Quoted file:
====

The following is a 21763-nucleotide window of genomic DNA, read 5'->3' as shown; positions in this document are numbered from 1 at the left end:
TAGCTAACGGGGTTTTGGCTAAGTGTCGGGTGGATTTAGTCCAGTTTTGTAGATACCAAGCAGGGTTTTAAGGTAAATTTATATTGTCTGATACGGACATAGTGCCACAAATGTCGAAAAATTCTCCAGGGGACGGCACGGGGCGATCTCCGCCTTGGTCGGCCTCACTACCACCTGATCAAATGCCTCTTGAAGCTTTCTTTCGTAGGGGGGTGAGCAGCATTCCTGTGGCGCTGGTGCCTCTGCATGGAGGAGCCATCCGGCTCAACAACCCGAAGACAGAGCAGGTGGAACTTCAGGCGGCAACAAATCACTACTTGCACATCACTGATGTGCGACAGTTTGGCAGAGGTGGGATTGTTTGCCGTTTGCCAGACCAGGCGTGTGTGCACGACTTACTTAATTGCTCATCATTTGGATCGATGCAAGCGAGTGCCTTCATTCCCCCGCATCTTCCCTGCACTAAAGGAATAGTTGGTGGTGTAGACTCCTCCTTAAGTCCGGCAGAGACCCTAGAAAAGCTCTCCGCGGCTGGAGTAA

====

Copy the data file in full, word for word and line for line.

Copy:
The following is a 21763-nucleotide window of genomic DNA, read 5'->3' as shown; positions in this document are numbered from 1 at the left end:
TAGCTAACGGGGTTTTGGCTAAGTGTCGGGTGGATTTAGTCCAGTTTTGTAGATACCAAGCAGGGTTTTAAGGTAAATTTATATTGTCTGATACGGACATAGTGCCACAAATGTCGAAAAATTCTCCAGGGGACGGCACGGGGCGATCTCCGCCTTGGTCGGCCTCACTACCACCTGATCAAATGCCTCTTGAAGCTTTCTTTCGTAGGGGGGTGAGCAGCATTCCTGTGGCGCTGGTGCCTCTGCATGGAGGAGCCATCCGGCTCAACAACCCGAAGACAGAGCAGGTGGAACTTCAGGCGGCAACAAATCACTACTTGCACATCACTGATGTGCGACAGTTTGGCAGAGGTGGGATTGTTTGCCGTTTGCCAGACCAGGCGTGTGTGCACGACTTACTTAATTGCTCATCATTTGGATCGATGCAAGCGAGTGCCTTCATTCCCCCGCATCTTCCCTGCACTAAAGGAATAGTTGGTGGTGTAGACTCCTCCTTAAGTCCGGCAGAGACCCTAGAAAAGCTCTCCGCGGCTGGAGTAA